DEATH IN THE ANCIENT WORLD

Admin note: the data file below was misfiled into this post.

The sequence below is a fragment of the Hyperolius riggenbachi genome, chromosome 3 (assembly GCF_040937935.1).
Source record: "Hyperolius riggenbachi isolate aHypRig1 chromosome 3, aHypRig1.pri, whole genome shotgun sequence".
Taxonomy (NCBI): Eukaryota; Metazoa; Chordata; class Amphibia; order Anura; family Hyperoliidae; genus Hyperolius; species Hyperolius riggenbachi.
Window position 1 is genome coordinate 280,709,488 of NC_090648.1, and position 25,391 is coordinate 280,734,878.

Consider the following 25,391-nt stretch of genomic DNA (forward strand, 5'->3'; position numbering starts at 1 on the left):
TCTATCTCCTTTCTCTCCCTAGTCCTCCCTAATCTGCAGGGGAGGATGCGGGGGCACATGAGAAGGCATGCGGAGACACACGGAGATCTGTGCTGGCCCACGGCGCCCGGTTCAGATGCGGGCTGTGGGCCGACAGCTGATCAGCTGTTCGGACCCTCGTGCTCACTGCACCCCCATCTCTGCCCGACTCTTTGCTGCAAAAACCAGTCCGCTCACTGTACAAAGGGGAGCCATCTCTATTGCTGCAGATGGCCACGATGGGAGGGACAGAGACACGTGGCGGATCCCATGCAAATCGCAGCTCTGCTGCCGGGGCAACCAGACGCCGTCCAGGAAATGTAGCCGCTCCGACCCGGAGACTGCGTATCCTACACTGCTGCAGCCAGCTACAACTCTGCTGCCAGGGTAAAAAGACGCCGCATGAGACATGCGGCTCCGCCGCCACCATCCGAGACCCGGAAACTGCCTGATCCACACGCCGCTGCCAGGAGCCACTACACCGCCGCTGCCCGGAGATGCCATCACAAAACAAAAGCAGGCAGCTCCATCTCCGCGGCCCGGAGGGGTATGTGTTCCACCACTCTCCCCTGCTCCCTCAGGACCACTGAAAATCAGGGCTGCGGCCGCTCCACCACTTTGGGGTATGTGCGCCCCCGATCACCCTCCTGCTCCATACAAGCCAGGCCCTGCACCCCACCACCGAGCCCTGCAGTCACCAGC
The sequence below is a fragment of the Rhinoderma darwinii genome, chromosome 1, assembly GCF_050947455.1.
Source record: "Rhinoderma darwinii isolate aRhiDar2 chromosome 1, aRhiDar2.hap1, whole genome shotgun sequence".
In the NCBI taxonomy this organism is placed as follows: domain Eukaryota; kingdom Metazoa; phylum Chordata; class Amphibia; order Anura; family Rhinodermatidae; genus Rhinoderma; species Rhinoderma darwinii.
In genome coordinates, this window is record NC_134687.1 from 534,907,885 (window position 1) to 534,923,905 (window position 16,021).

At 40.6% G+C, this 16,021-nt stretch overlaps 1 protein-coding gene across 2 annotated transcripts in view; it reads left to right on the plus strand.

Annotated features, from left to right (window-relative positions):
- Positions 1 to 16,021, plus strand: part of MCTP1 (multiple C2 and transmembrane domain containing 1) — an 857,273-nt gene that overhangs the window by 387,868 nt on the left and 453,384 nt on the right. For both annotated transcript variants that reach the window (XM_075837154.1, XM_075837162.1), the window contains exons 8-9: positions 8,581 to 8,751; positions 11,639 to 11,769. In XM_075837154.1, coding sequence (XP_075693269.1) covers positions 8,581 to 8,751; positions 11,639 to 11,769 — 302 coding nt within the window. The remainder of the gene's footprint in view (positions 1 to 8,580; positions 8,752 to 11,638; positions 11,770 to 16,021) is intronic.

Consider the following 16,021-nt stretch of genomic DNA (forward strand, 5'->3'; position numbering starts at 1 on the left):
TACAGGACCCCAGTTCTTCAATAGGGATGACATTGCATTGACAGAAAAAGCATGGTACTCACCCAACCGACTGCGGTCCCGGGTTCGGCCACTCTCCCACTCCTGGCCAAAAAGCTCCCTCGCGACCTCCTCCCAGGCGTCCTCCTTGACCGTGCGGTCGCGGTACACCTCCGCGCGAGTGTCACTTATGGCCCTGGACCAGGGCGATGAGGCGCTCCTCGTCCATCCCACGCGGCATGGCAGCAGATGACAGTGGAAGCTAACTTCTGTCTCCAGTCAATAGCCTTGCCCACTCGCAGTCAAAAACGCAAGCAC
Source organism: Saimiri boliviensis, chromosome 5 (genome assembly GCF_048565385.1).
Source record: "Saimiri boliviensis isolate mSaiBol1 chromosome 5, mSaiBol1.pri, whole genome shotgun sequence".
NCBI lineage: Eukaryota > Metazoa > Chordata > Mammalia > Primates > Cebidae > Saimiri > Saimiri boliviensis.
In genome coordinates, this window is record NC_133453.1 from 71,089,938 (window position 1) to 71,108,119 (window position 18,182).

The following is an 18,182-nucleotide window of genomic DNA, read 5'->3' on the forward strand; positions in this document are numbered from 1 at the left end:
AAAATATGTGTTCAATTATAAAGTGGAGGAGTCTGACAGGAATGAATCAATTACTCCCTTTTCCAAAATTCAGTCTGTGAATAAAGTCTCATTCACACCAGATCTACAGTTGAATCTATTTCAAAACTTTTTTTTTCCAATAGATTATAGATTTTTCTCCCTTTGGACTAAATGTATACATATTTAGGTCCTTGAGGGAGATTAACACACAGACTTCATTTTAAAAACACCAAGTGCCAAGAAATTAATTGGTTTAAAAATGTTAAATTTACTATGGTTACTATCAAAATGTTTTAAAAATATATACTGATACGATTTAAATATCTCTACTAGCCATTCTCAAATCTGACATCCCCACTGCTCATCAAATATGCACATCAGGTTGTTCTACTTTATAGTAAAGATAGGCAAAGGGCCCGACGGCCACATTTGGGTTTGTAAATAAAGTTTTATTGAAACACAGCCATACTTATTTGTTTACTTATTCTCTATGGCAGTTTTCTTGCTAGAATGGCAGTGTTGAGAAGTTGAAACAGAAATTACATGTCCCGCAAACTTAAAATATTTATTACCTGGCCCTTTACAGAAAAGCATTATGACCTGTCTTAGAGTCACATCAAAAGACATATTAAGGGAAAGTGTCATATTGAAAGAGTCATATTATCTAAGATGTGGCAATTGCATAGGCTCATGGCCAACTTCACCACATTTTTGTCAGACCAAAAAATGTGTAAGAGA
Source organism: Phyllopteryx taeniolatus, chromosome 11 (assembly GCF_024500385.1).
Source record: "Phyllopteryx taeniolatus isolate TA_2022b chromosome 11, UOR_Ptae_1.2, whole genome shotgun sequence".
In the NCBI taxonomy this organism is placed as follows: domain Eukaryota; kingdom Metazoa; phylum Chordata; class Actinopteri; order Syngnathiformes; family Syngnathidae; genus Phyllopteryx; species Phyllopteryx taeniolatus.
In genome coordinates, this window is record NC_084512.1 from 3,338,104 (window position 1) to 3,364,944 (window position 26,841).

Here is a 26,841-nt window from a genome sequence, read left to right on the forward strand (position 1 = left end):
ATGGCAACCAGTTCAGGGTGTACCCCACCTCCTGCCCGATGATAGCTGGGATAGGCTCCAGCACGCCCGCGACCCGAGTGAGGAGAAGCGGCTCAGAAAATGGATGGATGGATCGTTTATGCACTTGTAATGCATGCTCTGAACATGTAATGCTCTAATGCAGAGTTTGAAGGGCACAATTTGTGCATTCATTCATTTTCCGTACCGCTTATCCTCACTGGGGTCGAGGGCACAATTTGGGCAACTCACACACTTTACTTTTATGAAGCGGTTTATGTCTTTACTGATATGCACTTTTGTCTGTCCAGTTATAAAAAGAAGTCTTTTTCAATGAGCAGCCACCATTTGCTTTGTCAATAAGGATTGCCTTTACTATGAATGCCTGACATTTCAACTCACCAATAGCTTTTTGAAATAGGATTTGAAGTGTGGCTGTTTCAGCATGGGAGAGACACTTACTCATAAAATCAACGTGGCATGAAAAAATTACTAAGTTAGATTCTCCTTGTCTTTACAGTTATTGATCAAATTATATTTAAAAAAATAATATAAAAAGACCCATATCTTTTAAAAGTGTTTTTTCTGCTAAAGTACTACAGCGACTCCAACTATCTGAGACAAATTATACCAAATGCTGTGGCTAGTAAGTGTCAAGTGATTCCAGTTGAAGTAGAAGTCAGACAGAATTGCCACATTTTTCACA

The death of a loved one is an emotional and powerful occurrence that provokes a variety of human responses. In addition to writings describing their funerary practices, the civilizations of the ancient Mediterranean region have left artistic representations of death and dying, built tombs, and objects associated with funerary rituals. The study of these texts, images, structures, and objects allows us to better understand ancient attitudes and reactions to death. This undergraduate lecture focuses on the visual and material evidence of funerary practices and beliefs in ancient Egyptian, Greek, and Roman societies. The subject will be approached thematically. First, we will explore how archaeologists discover death-related artifacts and how scholars approach the study and reconstruction of ancient death rituals. Ancient practices and beliefs regarding the mummification, the funeral, commemorative strategies, visits to the grave, and the afterlife will be explored, and images found on specific media (vases, sculpture, built tombs, paintings) will be discussed in depth. The course will conclude with discussions of the roles that sensational topics, like fear of the undead (zombies, vampires, and ghosts) and spectacles of death (gladiatorial contests and public executions), played in ancient Mediterranean civilizations.